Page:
Thursday, August 28, 2014

What is it About Sailors and Biking?

Ed Wojtaszek when he's sailing

Ed Wojtaszek when he's not sailing

Now the the Wednesday Night Double Secret Series is over, and the sun is setting earlier on what is left of our lake, filling this space during the week is going to be tough.

But not so this week. It seems that a lot of sailors, including your intrepid reporter, are also bicyclists.  My dry sailing next door neighbor Ed Wojteszek has been pedaling his bicycle, across most of the eastern US. His blog, Edeks Attic, chronicles his self-supported rides in a wonderful travelogue format, peppered with pictures, historical tidbits, anecdotes and riding tips.  When he is on the road, he posts tidbits to FaceBook, letting us all know that another epic story is coming our way soon.

Ed's rides aren't easy. His most recent ride, along the Great Alleghany Pass and the historic C&O Canal from Pittsburgh, PA to Washington DC required him to ride between 45 and 65 miles per day. For the uninitiated, a typical Tour deFrance stage is 90-120 miles with a full support team and no gear to carry. Ed is doing about half a tour stage every day by himself, often on dirt roads, carrying all of his gear, tents, sleeping bags, clothes and food, with him.  That is an impressive accomplishment for a 68 year old retiree!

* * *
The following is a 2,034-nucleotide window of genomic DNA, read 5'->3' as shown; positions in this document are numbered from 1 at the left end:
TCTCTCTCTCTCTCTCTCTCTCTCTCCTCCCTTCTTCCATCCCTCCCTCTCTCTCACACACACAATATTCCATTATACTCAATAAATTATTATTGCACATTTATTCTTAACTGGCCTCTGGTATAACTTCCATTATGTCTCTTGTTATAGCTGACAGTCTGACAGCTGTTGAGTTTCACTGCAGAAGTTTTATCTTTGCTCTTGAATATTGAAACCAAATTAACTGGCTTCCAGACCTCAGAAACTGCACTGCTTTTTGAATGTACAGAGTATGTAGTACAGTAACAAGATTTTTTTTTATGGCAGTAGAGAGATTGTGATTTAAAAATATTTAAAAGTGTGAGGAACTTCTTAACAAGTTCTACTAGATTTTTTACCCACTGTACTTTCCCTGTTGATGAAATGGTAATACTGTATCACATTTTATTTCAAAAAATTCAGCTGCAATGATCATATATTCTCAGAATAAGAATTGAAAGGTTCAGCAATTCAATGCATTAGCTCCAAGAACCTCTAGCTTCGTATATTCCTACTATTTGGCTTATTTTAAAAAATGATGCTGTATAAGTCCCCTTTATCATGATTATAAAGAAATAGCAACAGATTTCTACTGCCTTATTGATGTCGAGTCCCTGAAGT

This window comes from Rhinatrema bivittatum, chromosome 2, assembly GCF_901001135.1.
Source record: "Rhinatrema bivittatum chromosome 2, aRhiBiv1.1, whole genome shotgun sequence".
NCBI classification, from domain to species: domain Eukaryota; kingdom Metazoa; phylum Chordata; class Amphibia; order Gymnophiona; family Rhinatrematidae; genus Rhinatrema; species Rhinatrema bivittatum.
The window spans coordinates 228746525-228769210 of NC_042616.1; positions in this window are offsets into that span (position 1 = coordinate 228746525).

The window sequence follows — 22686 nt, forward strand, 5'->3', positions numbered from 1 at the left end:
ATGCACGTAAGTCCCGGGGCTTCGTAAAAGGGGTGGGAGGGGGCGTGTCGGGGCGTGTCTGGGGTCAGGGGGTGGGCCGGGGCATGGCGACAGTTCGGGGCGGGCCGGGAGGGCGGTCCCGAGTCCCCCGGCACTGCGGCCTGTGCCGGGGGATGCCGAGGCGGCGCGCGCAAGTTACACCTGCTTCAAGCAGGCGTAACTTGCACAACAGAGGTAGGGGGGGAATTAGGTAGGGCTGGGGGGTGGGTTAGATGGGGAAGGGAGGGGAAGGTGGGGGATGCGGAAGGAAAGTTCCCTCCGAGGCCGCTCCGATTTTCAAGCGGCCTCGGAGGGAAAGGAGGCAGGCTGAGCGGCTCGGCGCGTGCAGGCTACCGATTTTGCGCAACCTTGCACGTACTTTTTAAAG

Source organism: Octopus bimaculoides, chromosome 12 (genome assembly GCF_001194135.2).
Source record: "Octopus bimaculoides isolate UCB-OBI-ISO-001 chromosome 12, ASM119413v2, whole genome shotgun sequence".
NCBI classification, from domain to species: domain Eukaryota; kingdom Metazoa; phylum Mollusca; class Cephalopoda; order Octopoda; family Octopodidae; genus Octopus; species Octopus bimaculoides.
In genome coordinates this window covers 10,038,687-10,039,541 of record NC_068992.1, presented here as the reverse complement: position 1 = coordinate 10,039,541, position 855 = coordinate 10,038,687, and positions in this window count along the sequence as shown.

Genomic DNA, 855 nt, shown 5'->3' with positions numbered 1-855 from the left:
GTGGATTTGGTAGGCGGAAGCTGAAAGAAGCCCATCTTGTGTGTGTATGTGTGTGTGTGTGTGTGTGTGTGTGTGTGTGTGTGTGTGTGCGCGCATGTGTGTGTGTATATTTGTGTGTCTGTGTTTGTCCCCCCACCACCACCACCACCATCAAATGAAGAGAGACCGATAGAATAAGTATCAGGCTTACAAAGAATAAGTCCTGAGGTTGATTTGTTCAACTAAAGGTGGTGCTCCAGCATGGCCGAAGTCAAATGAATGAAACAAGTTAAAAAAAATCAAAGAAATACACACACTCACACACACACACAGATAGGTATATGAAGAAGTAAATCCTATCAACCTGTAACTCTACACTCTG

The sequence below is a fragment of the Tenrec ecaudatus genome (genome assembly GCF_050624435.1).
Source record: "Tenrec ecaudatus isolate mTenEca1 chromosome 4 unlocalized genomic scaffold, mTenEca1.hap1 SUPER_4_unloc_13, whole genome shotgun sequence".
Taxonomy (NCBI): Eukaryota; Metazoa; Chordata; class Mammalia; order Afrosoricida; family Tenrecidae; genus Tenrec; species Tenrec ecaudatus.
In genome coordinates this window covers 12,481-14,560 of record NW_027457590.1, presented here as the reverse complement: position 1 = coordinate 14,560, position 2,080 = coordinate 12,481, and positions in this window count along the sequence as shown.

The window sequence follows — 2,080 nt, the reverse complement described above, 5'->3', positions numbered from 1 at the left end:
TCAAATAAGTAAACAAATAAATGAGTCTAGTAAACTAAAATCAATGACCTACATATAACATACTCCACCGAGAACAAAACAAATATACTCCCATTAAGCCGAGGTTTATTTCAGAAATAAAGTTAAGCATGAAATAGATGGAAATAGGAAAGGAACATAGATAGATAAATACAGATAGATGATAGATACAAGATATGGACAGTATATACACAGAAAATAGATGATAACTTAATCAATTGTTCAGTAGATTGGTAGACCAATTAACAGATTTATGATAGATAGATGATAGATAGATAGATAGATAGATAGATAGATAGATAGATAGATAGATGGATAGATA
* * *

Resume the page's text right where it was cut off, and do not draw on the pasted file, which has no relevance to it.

Please take a look at Ed's blog at  You won't be disappointed.

Sunday, August 17, 2014

Bookend Finishes for Everyone

Despite being 100 yards behind the leaders at the last mark, Bernadette fought back and came in second.

The wind was so fluky at Massapoag that every skipper seemed to have their own personal breeze. No sooner than the course was set that the wind shifted to the right, requiring the course to be reset. Then it shifted to the left, requiring another reset. After re-squaring the line for the third time in two races, everyone involved just decided to leave the course as is and make the best of whatever wind we had.

Sometimes the course was perfectly square, but most of the time, there was a pronounced right shift that made for some interesting tactics.  The conventional wisdom of sailing the long tack first seemed to be the first to go, as skippers who sailed a short port tack immediately after the start found themselves on the starboard layline very quickly making the trip to the mark a drag race.  Skippers who went to the left were often penalized, but the ever changing rewarded them occasionally with a left at the upwind mark.